Late last week I called in to Centro Cultural FUCAC at 18 July 2017 Montevideo to see a small format exhibition textile sample exhibition (M-F, 12-8pm) curated by Blanca Villamil, and participated in by 20 Uruguayan textile artists and 20 Chileans. This exhibition closes at the end of this week.
Wherever we’re from, cloth and stitch are central to all our lives from the moment we’re born. As far as we can go back into human history via archeology, there are always signs of that part of human nature which drives us to decorate garments and other objects. Human nature knows no national boundaries, and we all recognise something as hand decorated or hand made, even if we have no idea of the meaning of any symbols used.
The exhibition information card speaks of makers in Uruguay and Chile this way – roughly translated – if they have and unleash their emotions our hands don’t know about countries…. these small pieces, 20cm x 20cm, are emissaries of diverse worlds that materialize in the textile, opening a different field of perception; for the artist who builds like the honeycomb his honeycomb, as for the one who participates with his attentive gaze and the avid heart. Fine words about a joint effort, but nothing to suggest what the artist’s brief was, other than stitch or do something else with fibre, and present it in 20cm x 20cm.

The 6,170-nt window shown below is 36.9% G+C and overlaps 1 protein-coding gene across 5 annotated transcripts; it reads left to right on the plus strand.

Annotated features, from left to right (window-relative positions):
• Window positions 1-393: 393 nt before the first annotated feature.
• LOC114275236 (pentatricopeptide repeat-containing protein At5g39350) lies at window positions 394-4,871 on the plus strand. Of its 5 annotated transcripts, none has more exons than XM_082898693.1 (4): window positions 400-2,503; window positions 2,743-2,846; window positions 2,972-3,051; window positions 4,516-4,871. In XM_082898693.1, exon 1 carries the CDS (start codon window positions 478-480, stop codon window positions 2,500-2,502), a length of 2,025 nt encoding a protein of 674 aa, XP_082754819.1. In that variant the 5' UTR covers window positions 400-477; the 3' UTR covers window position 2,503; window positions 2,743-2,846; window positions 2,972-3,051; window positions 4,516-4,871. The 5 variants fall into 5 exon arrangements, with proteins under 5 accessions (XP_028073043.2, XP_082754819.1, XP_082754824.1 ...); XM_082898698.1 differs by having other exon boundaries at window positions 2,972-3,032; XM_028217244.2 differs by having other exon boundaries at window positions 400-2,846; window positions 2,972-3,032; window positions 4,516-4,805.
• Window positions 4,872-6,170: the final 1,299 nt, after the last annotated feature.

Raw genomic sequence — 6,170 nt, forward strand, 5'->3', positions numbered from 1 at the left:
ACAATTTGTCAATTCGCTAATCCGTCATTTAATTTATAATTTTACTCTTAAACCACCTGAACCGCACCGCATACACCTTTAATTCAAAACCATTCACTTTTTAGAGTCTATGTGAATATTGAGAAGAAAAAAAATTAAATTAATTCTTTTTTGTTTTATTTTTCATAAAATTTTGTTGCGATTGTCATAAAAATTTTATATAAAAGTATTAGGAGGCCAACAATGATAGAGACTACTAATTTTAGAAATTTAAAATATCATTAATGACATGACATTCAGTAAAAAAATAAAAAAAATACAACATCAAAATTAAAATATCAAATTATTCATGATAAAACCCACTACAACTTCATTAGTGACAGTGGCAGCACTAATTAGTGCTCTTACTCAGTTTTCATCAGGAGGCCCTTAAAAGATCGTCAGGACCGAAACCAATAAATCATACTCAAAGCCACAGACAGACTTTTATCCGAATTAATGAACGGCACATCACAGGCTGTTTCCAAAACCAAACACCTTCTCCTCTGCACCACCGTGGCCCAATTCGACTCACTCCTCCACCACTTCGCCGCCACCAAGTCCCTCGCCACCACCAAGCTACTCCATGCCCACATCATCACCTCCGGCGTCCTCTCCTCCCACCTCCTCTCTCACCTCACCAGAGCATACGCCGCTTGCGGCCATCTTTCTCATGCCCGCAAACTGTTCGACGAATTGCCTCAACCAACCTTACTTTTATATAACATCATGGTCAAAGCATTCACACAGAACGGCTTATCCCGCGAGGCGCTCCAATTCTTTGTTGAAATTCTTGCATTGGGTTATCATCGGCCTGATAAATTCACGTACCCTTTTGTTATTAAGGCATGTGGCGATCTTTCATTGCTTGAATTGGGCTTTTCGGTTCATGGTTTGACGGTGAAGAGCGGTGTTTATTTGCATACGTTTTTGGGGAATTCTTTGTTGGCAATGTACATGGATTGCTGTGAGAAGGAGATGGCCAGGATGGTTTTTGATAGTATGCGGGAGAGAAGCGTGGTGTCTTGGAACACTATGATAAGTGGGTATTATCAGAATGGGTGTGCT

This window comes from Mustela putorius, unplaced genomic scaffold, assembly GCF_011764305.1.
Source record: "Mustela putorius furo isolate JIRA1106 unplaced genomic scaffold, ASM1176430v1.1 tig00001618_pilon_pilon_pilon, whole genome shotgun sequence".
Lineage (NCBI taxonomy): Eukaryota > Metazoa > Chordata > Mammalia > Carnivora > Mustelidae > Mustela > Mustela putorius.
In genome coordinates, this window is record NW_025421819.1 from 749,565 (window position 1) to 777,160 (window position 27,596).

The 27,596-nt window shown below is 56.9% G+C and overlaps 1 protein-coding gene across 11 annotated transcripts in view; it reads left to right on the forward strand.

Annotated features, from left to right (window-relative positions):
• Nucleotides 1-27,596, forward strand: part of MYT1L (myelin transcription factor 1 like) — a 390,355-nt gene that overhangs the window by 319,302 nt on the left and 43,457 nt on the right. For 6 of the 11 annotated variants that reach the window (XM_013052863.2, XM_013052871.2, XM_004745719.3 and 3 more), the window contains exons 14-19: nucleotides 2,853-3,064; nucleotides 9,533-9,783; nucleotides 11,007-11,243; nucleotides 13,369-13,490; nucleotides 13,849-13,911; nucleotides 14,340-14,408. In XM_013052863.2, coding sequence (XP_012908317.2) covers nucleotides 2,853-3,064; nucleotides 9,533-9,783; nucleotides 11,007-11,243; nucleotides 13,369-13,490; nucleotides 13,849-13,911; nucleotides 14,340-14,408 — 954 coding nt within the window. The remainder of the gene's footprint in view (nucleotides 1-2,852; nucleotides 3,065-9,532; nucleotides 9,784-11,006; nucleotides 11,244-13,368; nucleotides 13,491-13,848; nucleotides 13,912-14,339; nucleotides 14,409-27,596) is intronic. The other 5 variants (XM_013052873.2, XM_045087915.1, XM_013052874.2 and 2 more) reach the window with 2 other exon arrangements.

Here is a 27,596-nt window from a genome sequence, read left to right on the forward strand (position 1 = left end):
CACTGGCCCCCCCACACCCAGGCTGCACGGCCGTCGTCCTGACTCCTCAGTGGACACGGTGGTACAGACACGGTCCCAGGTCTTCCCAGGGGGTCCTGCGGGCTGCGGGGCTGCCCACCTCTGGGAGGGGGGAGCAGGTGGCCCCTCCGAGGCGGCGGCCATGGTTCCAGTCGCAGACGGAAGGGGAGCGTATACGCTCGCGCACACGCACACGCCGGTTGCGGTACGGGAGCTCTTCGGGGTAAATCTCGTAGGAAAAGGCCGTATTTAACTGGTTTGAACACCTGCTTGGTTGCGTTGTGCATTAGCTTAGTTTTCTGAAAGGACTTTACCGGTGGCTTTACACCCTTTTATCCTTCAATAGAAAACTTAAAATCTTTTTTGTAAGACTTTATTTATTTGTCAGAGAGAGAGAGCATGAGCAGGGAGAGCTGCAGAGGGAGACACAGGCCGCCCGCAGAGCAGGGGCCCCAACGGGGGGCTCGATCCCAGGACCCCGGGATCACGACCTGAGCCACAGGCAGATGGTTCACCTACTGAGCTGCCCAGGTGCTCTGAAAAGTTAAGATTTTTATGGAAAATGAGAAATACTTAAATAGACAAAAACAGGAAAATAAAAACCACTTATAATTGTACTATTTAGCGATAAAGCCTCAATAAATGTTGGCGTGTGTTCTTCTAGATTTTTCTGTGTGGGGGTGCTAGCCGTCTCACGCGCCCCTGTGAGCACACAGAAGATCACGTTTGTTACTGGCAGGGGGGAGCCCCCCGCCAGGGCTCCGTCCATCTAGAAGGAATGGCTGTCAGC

These 20cm squares were attractively mounted in well spaced pairs on white boards, Chilean beside Uruguayan. As far as I could see, some pairs bore some visual relation to each other, but many did not. I photographed what I thought were the best, sometimes both but more often just the one.
To curate any showing by 40 people is hard, and 20cm x 20cm is a very small space in which to design and execute any textile featuring hand embroidery, embellishment with found objects, weaving, applique, felting, needle weaving , machine embroidery, wire crochet or knitting, fabric manipulation techniques (and I’ve probably missed something) Were they all trying something new? Were invitees given a technique at random to work with? For the most part I knew nothing about these artists’ work, so I couldn’t tell. Of those whose work I do know, I felt that the change of scale and perhaps change of material was not handled well. Many of the pieces appeared to lack thoughtful design. But, if these were ‘just samples’ I can understand that. My own samples are usually nothing to write home about, and generally don’t see the light of day, even among my closest friends. So I found this exhibition puzzling. I asked and looked around, but there was no information sheet or didactic panel on display to enlighten the viewer.
This first pair are the nicest pieces in the show. Each shows thoughtful design and well handled materials and techniques. I love them both.
What follows, in no particular order, is my selection of the best of the 40 pieces.
After I’d seen this exhibition, a Uruguayan artist friend expressed her disappointment with this show, and I share some of that. Being a fan of hand stitch, I found some great textures, including some interesting enough to use on far bigger pieces, and perhaps those makers will do that. Of the pieces I didn’t include, far too many just looked like the maker hastily plopped something onto a 20cm background, did a bit of stitching or gluing, added a bit of coloured fiber, or a button or two, and sent it in, that is, most failed to use the potential of this small format to create something special and worthy of showing to the public.